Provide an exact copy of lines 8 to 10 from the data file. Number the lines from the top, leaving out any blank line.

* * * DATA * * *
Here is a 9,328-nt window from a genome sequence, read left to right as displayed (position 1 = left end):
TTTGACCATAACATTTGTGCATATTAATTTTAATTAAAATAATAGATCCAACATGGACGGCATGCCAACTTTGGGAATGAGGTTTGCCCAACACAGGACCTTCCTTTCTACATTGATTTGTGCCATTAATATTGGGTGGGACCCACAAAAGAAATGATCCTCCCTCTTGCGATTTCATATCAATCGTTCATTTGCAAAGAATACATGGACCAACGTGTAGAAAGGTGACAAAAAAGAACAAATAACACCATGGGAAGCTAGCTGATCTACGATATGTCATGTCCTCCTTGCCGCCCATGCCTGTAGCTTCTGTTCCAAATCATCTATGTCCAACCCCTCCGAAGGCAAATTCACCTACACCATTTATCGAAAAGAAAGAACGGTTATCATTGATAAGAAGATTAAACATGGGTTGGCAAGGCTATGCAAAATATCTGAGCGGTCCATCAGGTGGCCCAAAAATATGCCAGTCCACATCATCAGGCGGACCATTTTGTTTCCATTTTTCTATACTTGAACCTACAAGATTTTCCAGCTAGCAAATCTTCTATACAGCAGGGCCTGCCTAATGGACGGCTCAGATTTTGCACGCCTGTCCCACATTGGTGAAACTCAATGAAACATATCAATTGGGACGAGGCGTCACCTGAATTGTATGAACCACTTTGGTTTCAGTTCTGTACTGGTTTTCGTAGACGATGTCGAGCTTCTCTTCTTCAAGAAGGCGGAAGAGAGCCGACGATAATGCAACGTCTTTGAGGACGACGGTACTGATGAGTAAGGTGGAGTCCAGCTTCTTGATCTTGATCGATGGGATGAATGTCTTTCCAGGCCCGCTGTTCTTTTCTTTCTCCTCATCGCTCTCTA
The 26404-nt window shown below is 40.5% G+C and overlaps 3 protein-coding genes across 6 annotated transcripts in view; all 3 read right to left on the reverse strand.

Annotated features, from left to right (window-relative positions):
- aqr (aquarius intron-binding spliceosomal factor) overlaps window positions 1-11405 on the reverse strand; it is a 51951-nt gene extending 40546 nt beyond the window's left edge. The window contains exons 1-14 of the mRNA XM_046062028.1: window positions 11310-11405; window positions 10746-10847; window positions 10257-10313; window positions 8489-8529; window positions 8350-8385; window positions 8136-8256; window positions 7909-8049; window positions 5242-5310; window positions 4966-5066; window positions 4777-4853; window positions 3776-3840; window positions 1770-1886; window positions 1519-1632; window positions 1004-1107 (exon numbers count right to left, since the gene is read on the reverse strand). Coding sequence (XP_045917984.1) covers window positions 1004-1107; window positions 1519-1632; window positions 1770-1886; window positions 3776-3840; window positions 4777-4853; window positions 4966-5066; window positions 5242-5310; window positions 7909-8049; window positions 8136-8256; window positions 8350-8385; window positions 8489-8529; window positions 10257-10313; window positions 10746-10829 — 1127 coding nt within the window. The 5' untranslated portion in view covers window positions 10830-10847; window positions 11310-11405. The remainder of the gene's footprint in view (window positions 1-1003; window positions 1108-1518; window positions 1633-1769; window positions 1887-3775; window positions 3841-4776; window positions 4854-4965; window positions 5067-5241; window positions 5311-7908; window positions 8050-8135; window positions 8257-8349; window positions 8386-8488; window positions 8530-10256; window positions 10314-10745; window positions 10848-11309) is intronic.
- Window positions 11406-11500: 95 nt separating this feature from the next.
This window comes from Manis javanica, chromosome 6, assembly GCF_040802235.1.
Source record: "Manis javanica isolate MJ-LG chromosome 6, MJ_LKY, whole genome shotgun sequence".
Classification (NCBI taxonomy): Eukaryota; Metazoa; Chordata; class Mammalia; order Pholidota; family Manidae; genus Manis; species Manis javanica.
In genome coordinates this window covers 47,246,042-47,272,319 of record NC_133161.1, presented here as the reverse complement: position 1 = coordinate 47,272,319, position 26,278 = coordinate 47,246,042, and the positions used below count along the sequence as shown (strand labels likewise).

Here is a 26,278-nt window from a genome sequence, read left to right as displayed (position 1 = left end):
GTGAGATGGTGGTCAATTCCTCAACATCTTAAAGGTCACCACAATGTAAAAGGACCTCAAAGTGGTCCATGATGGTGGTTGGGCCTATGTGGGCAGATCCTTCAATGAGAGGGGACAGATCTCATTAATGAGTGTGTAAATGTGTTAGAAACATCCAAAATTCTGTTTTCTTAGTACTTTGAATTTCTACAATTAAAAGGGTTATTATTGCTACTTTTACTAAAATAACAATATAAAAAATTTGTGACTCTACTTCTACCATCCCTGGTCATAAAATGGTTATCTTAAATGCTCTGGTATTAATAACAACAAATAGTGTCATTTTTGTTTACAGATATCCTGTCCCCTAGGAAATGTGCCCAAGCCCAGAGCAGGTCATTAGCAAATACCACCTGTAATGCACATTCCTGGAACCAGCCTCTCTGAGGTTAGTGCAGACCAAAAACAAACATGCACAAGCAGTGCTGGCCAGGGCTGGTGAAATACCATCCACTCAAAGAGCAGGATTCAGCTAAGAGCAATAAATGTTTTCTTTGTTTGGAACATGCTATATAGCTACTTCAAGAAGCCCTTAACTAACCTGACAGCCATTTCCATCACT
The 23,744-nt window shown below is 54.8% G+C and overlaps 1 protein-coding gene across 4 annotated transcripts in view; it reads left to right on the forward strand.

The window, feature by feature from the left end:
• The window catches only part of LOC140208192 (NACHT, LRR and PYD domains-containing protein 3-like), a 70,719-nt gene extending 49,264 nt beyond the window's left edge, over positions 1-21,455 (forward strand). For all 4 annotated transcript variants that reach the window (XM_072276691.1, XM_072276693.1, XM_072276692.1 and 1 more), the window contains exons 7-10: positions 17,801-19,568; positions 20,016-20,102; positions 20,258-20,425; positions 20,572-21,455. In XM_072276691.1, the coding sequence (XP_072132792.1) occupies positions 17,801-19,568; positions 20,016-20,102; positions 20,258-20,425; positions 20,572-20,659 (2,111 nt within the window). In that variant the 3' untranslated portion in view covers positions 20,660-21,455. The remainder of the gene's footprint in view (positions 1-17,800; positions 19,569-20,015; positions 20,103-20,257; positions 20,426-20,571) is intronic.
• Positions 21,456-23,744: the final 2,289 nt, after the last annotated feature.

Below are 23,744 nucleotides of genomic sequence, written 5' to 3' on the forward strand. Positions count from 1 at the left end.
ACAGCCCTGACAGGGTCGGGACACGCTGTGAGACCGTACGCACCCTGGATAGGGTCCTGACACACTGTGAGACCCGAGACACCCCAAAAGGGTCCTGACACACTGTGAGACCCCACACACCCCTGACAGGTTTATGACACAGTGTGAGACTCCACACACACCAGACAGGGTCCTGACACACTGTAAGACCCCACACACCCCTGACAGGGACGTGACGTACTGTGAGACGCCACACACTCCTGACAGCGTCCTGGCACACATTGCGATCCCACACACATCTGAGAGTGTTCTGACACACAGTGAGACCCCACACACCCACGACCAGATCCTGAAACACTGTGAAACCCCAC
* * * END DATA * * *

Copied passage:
Source record: "Manis javanica isolate MJ-LG chromosome 6, MJ_LKY, whole genome shotgun sequence".
Classification (NCBI taxonomy): Eukaryota; Metazoa; Chordata; class Mammalia; order Pholidota; family Manidae; genus Manis; species Manis javanica.
In genome coordinates this window covers 47,246,042-47,272,319 of record NC_133161.1, presented here as the reverse complement: position 1 = coordinate 47,272,319, position 26,278 = coordinate 47,246,042, and the positions used below count along the sequence as shown (strand labels likewise).